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Print Edition> Business
UPDATED: January 6, 2014 NO. 2 JANUARY 9, 2014
A Period of Moderate Growth
The global economy is changing gears as it restructures and rebuilds
By Chen Fengying

DEAL MADE: WTO Director General Roberto Carvalho de Azevedo (center) celebrates with other representatives at the closing ceremony for the ninth Ministerial Conference in Bali, Indonesia on December 7, 2013 (LU XIAOWEI)

Five years after the financial crisis swept across the world, the global economy is still going through profound restructuring and changes. The developed world is heading toward stability, while the emerging markets are undergoing a slowdown, with China entering a moderate economic growth period. In the future, a polarization will occur on the global stage. Moreover, following the conclusion of the Bali Package by the World Trade Organization (WTO), the globalization drive will surge again and a battle over rules will heat up.

Cooling down

In 2013, with growth in the emerging economies decelerating and the developed world recuperating, the global economy is edging toward a slowdown.

According to estimates by the International Monetary Fund (IMF), the world economy is likely to have expanded by 2.9 percent in 2013, slightly slower than the 3.2 percent in 2012 and 3.9 percent in 2011.

Despite the fact that the eurozone has begun to rally since the second quarter of 2013, its economy is estimated to have shrunk by 0.4 percent for the whole year.

Since the United States started to reduce its deficit by $85 billion every month in March 2013, its economic growth has been down by 0.5-1 percentage point. Complicated by the government shutdown, the United States only saw 1.6-percent growth for 2013, much lower than the 2.8 percent in 2012.

Ignited by Abenomics, Japan's economy has shown signs of a short-term rebound. With a likely 1.8 percent growth in 2013, Japan will maintain a negative contribution to the world economy, due to sharp depreciation of the yen.

Global capital is fleeing emerging markets since the quantitative easing exit plan announced by the U.S. Fed Chairman Ben S. Bernanke, resulting in drastic stock fluctuations in these countries, especially India, Brazil and Russia, which may only have seen growth of 3.8 percent, 2.5 percent and 1.5 percent, respectively, in 2013.

Meanwhile, in the midst of an economic transformation, China's economy is predicted to have expanded by 7.7 percent in 2013, equal to the previous year, according to estimates of the Organization for Economic Co-operation and Development (OECD).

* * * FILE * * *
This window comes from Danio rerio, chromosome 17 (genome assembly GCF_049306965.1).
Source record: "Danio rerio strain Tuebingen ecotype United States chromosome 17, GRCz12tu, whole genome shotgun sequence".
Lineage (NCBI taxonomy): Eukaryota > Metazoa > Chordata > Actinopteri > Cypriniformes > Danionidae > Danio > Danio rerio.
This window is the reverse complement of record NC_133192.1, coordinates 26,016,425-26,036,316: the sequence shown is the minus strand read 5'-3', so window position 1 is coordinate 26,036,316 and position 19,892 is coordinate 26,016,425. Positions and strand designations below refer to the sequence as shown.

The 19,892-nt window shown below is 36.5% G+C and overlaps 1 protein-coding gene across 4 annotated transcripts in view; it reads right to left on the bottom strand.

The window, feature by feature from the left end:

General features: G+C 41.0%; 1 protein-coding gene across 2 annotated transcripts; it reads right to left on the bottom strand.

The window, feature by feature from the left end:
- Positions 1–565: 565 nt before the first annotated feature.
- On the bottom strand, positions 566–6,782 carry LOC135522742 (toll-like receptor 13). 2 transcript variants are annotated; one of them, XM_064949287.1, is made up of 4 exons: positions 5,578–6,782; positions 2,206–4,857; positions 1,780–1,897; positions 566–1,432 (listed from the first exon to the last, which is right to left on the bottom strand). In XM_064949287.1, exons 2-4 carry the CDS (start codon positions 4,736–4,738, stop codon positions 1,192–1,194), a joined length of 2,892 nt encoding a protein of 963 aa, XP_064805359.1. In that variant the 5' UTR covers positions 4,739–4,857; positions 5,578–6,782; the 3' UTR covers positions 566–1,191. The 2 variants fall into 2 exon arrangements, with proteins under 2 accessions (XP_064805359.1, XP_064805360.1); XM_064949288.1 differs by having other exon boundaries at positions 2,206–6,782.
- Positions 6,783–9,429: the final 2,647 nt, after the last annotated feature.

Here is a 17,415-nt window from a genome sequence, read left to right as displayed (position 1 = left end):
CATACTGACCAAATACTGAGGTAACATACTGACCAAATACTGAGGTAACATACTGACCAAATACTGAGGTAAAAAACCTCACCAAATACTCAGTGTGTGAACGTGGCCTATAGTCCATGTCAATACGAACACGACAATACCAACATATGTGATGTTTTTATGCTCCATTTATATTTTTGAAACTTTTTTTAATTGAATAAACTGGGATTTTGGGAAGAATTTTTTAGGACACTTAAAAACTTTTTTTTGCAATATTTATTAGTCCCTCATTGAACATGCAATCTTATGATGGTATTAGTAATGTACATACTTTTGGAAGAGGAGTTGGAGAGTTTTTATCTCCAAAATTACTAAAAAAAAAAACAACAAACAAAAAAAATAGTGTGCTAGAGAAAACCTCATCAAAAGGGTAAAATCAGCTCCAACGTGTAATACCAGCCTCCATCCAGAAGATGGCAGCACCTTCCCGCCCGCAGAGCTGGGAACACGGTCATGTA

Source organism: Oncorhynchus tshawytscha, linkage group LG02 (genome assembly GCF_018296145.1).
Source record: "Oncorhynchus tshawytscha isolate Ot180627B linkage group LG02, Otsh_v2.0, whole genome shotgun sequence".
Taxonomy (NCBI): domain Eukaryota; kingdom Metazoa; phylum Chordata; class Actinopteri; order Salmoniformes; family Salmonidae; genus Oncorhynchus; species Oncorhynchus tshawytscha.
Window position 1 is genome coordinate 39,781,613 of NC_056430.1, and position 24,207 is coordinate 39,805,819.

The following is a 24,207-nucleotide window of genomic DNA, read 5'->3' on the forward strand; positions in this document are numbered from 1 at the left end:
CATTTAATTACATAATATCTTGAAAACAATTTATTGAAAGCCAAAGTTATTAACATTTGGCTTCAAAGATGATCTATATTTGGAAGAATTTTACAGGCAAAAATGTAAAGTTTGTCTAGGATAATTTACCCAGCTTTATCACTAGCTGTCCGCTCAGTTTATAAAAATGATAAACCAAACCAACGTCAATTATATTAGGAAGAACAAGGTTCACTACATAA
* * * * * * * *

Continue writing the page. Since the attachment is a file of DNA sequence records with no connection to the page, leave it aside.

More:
As a whole, emerging markets are expanding at a faster pace than the developed world. In 2013, Asian economies and Sub-Saharan Africa were estimated to grow by 6.3 percent and 5 percent, remarkably higher than the 2.1 percent growth in the Commonwealth of Independent States; Latin America and the Middle East and North African region are likely to grow by 2.7 percent and 2.3 percent, respectively.

The eurozone has emerged from its most difficult period, but recovery is still fragile, and an economic polarization has taken place between Northern and Southern Europe. The United States is in a better position compared to other developed countries, while China is taking the lead among major developing countries.

International trade and capital flow are not as robust as before. In the wake of the financial crisis, protectionism has surged, the United States has become committed to reindustrialization, the European and Japanese economies have experienced a double-dip, and high unemployment rates in developed countries have led to sluggish consumption.

According to statistics from the WTO, global trade in goods increased a mere 2 percent in 2012, far less than the 5.2 percent in 2011. As the IMF estimated, international trade is likely to have expanded by 2.9 percent in 2013 and is expected to rise to 4.9 percent in 2014, which is still far behind the 6.6 percent registered from 1995 to 2002 and the 8.8 percent from 2004 to 2007. There is still a long way to go before global trade regains its momentum.

Statistics from the United Nations Conference on Trade and Development, global cross-border foreign direct investment (FDI) dropped 18.3 percent in 2012, a second drop following a drastic decline in 2009, mainly because of the decline of cross-border mergers and acquisitions. Global FDI will see a limited rebound in 2013. In the days to come, as the European economies revive, the U.S. economy gains momentum, China speeds up its "going global" strategy, and mergers and acquisitions recover, international capital flows are bound to pick up.

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